Playtika lays off 610 employees and closes three online game titles as part of broader restructuring • TechCrunch

Playtika, the Israeli tech company that has made a name for itself with a series of wildly successful gambling and online games with hundreds of millions of players, is leveling the final swing of the layoff pendulum. The company confirmed today that it is laying off 15% of its workforce. Playtika currently employs 4,100 people, so the layoffs will affect 615 people across the company’s global footprint in Europe, Israel and the United States.

We understand that alongside this, the company – which publishes titles like ‘Best Fiends’ – is shutting down three games in total, ‘MergeStories’, ‘DiceLife’ and ‘Ghost Detective’ as it seeks to streamline costs at all levels. We also understand that the company will also offer alternative roles to some of the employees affected by the cuts.

“Playtika’s success is rooted in our agility, efficiency, creativity, and obsession with delivering the most fun forms of mobile entertainment to our players,” CEO Robert Antokol told TechCrunch in an email. “We are constantly evaluating our strategic plans taking into account many factors, including the economic environment. We believe the structure announced today further builds on our core strengths of delivering superior gaming experiences and moving mobile games into global franchises in pursuit of growth. Saying goodbye to talented colleagues and friends is difficult. They will always be part of Playtika’s rich history and form the basis of our bright future as we build on our reputation for technological power and entertainment.

The layoffs have been rumored since last week in the Israeli press – although the actual numbers are higher than the 500 announced.

Playtika – listed on the Nasdaq stock exchange – had a particularly difficult year in what has been a difficult time for the technology sector as a whole.

The company was among the wave of companies that went public last year, enjoying a huge surge in usage among pandemic consumers locked at home and staying away from in-person social situations.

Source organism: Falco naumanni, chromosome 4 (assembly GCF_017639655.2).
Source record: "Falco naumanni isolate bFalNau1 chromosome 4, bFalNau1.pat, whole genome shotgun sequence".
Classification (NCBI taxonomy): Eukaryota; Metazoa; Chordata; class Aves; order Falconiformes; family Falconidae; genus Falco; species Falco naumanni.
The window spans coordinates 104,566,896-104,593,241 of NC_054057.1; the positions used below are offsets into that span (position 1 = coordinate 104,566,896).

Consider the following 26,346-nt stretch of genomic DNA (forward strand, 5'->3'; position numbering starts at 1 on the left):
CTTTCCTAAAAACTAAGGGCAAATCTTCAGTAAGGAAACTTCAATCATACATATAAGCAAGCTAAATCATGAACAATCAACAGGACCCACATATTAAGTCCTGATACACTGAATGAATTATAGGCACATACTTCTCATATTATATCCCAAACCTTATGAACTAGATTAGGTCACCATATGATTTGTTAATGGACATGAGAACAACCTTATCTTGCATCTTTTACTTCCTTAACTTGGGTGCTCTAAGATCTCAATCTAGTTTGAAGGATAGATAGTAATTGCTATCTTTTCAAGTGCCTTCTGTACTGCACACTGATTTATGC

When it went public in June 2021, it debuted with a price per share of $27 and a valuation of over $11 billion to raise nearly $1.9 billion, before climbing to a market capitalization. market of over $14 billion on its first day of trading.

These numbers have seen massive declines. Currently, its market cap (pre-market Dec. 12) stands at $3.1 billion, with the stock priced at $8.61/share as of Friday’s market close.

The company also missed its earnings estimates last quarter. Although third-quarter revenue increased slightly to $647.8 million from $635.9 million in the same quarter a year ago, net profit fell to $68.2 million from $80.5 million. dollars in the third quarter of 2021.

And last week one of its shareholders, Joffre Capital, pulled out of a deal to take a majority stake in the company after disputes over governance. Although this was not mentioned in the memo we saw sent to employees, it inevitably had an impact on how the company handles its finances going forward. It’s not over for the company, but the news highlights bigger issues facing not just the tech sector, which has seen hundreds of thousands of layoffs, but the gaming sector in particular.

More soon.


Not all news on the site expresses the point of view of the site, but we transmit this news automatically and translate it through programmatic technology on the site and not from a human editor.
Back to top button